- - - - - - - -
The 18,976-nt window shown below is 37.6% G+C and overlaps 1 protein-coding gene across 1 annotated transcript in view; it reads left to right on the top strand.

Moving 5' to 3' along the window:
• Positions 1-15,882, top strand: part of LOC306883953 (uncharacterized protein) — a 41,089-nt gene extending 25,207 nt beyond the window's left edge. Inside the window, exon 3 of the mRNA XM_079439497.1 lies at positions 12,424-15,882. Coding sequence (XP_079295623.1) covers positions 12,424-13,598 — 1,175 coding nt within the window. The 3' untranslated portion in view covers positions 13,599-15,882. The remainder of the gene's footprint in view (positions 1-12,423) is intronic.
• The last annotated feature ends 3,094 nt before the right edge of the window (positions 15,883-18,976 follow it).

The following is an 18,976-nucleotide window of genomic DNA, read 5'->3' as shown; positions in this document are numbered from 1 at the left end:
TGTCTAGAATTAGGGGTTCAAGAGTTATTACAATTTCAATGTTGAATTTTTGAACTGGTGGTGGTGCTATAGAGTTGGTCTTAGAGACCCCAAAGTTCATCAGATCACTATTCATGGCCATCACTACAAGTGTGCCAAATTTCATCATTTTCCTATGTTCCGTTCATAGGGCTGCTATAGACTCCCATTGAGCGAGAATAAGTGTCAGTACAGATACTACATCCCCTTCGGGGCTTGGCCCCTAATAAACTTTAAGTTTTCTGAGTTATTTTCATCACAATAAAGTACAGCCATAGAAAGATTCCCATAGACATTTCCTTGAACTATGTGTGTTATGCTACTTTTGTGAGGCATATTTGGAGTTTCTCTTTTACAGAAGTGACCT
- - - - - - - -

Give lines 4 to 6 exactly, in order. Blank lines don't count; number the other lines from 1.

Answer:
• The last annotated feature ends 3,094 nt before the right edge of the window (positions 15,883-18,976 follow it).

The following is an 18,976-nucleotide window of genomic DNA, read 5'->3' as shown; positions in this document are numbered from 1 at the left end:
TGTCTAGAATTAGGGGTTCAAGAGTTATTACAATTTCAATGTTGAATTTTTGAACTGGTGGTGGTGCTATAGAGTTGGTCTTAGAGACCCCAAAGTTCATCAGATCACTATTCATGGCCATCACTACAAGTGTGCCAAATTTCATCATTTTCCTATGTTCCGTTCATAGGGCTGCTATAGACTCCCATTGAGCGAGAATAAGTGTCAGTACAGATACTACATCCCCTTCGGGGCTTGGCCCCTAATAAACTTTAAGTTTTCTGAGTTATTTTCATCACAATAAAGTACAGCCATAGAAAGATTCCCATAGACATTTCCTTGAACTATGTGTGTTATGCTACTTTTGTGAGGCATATTTGGAGTTTCTCTTTTACAGAAGTGACCT